Here, you can shop for local handicrafts at the Makola Market, soak up the sun at Labadi Beach, and learn more about Ghana’s independence by visiting the monument in honor of Ghana’s first president, Kwame Nkrumah.
You can also take a trip to Kakum National Park, about three hours from Kokrobite by car, where you will be able to spot elephants and monkeys in the midst of the densely forested reserve.
Christmas volunteering opportunities in Peru
- Projects to work on:
- Weather: Warm, dry conditions (21°C/70°F)
Peru, and Cusco, where our projects are based, are famously known as one of the best places to go for Christmas.
Since most of the population identifies as Catholic, Christmas festivities light up the city starting in late December.
Our sustainable development projects in Peru are based in a small rural community that still follows many of the practices that date back to the time of the Inca.
Not only can you work on your Spanish, but you can also learn Quechua, the language of the Incas. Visit the local farms to learn about crops native to Peru, and local organic farming practices. From the women in the community, you can also learn about how traditional Andean textiles are made from local alpaca wool and natural dyes.
Classes end in the middle of December, but you should stick around until the 24th,at least. On Christmas Eve try head to Cusco, where a huge annual market is held known as Santuranticuy, or “The Sale of Saints”.
Nativity scenes are more common in Peru than Christmas trees, and at the market you will be able to purchase dolls to use in home nativity scenes. It is a must-visit for those who love miniatures, local handicrafts, collectibles and oddities.
In the evening, visit Santo Domingo Cathedral for the Misa de Gallo, or “Mass of the Roosters”. Afterwards, enjoy a hot chocolate or a Peruvian type of eggnog known as “ponche”.
If you stick around until New Year you will see the city of Cusco erupt in cascades of yellow ribbons and flowers. The colour represents good luck in the new year.
On New Year’s Eve, gather with locals in the Plaza de Armas to eat 12 grapes before the clock strikes 12.
Christmas volunteering in Cambodia
- Projects to work on:
- Weather: Hot and tropical (26°C/80°F)
Cambodia is the perfect getaway for those looking to escape Christmas craziness in their home country.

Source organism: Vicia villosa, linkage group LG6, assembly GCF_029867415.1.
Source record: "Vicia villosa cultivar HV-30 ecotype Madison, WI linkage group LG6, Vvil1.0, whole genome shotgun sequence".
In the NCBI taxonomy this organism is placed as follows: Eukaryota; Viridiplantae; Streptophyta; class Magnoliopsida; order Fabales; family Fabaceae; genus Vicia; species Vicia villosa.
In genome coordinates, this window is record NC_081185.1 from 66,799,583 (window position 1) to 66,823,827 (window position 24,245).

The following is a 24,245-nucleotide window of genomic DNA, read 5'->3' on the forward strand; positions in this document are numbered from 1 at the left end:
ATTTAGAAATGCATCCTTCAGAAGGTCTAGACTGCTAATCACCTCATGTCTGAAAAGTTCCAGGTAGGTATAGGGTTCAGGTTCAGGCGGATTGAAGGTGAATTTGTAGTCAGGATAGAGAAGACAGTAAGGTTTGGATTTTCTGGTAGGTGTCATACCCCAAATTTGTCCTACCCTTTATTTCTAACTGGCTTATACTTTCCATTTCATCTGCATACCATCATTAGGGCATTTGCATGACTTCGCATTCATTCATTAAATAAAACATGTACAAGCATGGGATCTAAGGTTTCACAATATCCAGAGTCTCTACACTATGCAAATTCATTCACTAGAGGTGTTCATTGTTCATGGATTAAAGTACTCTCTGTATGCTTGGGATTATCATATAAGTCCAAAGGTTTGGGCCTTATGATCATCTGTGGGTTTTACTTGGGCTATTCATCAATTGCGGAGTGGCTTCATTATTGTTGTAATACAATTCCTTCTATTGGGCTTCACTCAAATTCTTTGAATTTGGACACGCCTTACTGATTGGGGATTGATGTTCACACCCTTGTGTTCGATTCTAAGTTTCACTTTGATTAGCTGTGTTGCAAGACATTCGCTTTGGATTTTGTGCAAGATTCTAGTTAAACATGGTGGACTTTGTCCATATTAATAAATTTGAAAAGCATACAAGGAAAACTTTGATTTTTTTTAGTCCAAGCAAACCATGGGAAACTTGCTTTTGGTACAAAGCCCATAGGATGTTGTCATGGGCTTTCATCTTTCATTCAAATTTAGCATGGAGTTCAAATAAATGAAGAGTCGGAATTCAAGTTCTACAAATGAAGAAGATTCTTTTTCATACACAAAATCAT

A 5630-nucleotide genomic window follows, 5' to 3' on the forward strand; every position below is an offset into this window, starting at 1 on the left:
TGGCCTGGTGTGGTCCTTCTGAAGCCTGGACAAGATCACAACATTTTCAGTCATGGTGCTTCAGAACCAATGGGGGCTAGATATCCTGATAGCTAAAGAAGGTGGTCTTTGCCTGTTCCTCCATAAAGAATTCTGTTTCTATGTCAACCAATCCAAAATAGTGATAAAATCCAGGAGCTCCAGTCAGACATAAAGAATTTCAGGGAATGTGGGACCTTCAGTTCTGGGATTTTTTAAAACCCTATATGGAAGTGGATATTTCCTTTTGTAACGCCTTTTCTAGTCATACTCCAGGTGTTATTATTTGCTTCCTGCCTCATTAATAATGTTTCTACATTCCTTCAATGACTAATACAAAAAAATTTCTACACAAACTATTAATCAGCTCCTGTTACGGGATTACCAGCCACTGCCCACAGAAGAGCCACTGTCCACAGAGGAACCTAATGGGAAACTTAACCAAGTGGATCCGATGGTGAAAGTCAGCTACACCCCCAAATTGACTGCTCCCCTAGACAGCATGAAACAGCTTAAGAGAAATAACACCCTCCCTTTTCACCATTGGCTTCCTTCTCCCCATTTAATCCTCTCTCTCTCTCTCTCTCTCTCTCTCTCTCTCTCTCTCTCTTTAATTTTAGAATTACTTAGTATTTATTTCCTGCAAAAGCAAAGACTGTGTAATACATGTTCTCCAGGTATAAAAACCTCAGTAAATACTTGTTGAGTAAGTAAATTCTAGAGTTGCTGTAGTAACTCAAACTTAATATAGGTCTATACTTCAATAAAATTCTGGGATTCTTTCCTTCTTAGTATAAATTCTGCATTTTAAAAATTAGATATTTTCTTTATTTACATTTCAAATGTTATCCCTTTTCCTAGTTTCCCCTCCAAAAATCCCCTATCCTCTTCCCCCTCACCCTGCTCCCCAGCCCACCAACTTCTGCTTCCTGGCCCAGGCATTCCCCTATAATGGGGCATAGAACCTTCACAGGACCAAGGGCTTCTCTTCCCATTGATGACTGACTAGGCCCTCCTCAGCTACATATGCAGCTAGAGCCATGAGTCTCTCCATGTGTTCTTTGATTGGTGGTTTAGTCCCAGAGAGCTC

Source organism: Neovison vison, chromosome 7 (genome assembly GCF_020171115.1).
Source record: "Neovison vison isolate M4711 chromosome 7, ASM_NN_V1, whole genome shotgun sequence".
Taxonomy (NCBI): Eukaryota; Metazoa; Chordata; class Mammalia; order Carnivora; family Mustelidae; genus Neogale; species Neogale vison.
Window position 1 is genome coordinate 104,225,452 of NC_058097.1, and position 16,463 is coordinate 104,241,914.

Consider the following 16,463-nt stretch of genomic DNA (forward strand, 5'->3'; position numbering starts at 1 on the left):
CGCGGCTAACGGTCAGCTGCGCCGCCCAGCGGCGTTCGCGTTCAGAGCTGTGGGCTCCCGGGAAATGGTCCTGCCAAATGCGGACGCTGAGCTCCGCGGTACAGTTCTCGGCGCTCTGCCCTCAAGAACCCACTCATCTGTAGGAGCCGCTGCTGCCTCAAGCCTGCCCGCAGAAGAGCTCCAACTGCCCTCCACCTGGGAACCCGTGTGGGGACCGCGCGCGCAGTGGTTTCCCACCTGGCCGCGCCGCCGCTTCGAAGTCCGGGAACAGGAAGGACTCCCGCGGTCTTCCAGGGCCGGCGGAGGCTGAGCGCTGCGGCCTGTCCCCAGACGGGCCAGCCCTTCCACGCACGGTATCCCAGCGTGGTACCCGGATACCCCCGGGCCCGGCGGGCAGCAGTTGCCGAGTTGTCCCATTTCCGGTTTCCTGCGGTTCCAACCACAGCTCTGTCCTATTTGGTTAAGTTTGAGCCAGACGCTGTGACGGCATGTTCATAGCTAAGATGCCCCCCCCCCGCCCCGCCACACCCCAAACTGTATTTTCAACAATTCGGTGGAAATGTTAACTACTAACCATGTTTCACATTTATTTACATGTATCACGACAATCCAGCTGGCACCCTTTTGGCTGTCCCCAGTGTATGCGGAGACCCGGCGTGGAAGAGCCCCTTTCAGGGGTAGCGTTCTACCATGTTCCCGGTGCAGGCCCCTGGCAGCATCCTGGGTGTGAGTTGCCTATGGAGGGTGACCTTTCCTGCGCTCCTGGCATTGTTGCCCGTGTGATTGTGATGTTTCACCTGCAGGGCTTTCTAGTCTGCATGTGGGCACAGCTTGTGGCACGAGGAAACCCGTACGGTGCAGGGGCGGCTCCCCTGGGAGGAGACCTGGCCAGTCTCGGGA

Most Cambodian people follow Buddhist practices, which means that Christmas is not really a big national affair. Kampong Cham, where our projects are based, is also incredibly tranquil, and located just a few hours away from the hustle and bustle of Phnom Pehn.
The major Cambodian festivals take place between late September and early November. Pchum Ben, known by some as the “Buddhist halloween”, takes place in September, to honour the souls of the ancestors.
Between the end of October and beginning of November, one of the most widely attended events in Cambodia, the water festival, is held. It commemorates the time when the Great Lake reverses its flow and the event is celebrated with competitive boat races. It also corresponds to the time of King Sihanouk’s birthday.
With GVI, you can volunteer in Cambodia on Christmas Day, as none of our projects are disrupted during December.
Fully immerse yourself in Buddhist culture by teaching English to novice monks. Learn about general Khmer culture by teaching English to women or working on child development projects. Promoting health and well-being throughout the greater community of Kampong Cham is another volunteering program you can get involved in.
Volunteer in South Africa over Christmas
- Projects to work on:
- Weather: Sunny, warm (25°C/77°F), and dry.
Christmas time is summer holiday season in South Africa. Many local people head to the beach during December to swim or surf in the warm waters of the Indian Ocean or the refreshing ones of the Atlantic.
You’ll also find many South Africans spending the long summer afternoons enjoying a traditional barbeque meal, known as a “braai”, with their extended families.
South Africa has absorbed a diversity of colonial influences over its short history, including Dutch, Portuguese, French, German and British settlements. This means that the traditional European Christmas tradition is well-established here and Christmas is celebrated with great enthusiasm by locals.
Homes are decorated with faux Christmas trees under which presents are laid out. Many South Africans will celebrate Christmas Eve or Christmas Day with a big family meal.
Our community development programs in South Africa are based in Gordon’s Bay, a seaside town about a half an hour’s drive from central Cape Town. Here we work at a nearby community centre where we run computer and interview skills classes with local women.
Although December is summer holiday season for South African students, we run a range of summer schools and enrichment programs throughout the holiday months.